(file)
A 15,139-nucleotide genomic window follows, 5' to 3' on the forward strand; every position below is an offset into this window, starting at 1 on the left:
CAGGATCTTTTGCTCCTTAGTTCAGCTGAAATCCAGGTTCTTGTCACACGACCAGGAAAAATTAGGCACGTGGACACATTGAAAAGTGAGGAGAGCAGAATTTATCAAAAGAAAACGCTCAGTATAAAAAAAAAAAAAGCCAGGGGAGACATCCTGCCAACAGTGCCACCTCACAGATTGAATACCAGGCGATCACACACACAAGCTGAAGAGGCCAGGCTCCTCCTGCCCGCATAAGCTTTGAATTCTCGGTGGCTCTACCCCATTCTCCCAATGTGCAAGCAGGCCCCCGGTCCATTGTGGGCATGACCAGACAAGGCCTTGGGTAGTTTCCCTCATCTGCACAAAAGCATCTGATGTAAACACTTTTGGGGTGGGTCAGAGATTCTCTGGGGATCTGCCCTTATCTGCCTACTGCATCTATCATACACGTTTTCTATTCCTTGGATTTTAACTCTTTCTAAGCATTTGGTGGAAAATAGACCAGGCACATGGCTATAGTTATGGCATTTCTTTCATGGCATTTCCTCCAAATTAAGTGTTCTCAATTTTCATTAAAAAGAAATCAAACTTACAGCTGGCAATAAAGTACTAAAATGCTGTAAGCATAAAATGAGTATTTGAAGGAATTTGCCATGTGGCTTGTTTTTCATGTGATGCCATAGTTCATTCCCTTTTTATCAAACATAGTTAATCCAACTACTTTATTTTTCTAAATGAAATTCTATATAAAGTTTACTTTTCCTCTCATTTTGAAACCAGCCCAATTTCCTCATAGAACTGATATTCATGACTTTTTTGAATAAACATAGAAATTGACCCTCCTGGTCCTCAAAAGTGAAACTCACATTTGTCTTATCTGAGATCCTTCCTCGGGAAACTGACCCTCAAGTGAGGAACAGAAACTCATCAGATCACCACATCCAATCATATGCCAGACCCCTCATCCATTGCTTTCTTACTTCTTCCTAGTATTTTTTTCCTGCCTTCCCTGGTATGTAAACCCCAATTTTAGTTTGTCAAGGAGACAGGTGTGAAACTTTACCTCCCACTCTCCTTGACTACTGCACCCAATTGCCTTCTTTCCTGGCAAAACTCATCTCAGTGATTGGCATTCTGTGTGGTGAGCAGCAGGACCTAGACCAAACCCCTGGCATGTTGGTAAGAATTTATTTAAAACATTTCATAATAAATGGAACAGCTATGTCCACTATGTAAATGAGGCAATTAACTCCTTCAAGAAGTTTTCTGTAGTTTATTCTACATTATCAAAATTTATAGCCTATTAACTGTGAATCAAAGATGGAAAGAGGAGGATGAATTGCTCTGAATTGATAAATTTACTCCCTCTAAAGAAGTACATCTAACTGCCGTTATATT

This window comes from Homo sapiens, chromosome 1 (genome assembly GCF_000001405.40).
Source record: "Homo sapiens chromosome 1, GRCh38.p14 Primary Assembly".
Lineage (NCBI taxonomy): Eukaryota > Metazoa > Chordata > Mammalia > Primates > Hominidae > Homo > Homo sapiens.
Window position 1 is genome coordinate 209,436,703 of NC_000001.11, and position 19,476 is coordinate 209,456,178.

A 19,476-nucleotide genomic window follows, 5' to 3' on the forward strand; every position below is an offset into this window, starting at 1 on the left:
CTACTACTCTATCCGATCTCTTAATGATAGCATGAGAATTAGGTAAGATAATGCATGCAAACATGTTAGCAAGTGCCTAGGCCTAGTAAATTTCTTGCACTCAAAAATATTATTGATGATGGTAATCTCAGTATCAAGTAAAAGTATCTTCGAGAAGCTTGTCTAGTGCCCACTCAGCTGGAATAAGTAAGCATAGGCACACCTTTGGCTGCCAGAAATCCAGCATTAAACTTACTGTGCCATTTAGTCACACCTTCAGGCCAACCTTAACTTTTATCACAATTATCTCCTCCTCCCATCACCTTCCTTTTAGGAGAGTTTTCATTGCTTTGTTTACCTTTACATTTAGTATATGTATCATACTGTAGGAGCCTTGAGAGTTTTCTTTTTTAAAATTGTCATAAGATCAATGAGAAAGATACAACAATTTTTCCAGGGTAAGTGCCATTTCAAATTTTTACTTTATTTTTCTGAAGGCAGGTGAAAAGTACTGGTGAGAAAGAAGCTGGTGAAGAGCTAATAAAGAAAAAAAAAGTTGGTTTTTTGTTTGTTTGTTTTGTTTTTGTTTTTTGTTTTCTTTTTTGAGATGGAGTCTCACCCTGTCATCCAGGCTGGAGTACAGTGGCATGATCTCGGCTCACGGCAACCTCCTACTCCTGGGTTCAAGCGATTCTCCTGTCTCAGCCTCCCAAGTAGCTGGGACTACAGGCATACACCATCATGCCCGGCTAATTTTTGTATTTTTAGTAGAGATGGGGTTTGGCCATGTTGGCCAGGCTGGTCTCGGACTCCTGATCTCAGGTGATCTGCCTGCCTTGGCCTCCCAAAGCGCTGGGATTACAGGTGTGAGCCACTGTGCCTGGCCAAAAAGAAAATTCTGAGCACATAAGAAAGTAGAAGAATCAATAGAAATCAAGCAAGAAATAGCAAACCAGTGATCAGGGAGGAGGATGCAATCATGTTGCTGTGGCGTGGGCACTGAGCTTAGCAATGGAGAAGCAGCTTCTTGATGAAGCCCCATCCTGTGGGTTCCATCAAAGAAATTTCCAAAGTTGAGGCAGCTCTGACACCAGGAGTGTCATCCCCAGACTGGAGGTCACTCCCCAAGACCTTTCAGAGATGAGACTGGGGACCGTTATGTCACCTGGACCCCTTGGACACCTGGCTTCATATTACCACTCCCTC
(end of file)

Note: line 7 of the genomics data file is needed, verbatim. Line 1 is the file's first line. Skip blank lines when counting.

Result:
A 19,476-nucleotide genomic window follows, 5' to 3' on the forward strand; every position below is an offset into this window, starting at 1 on the left: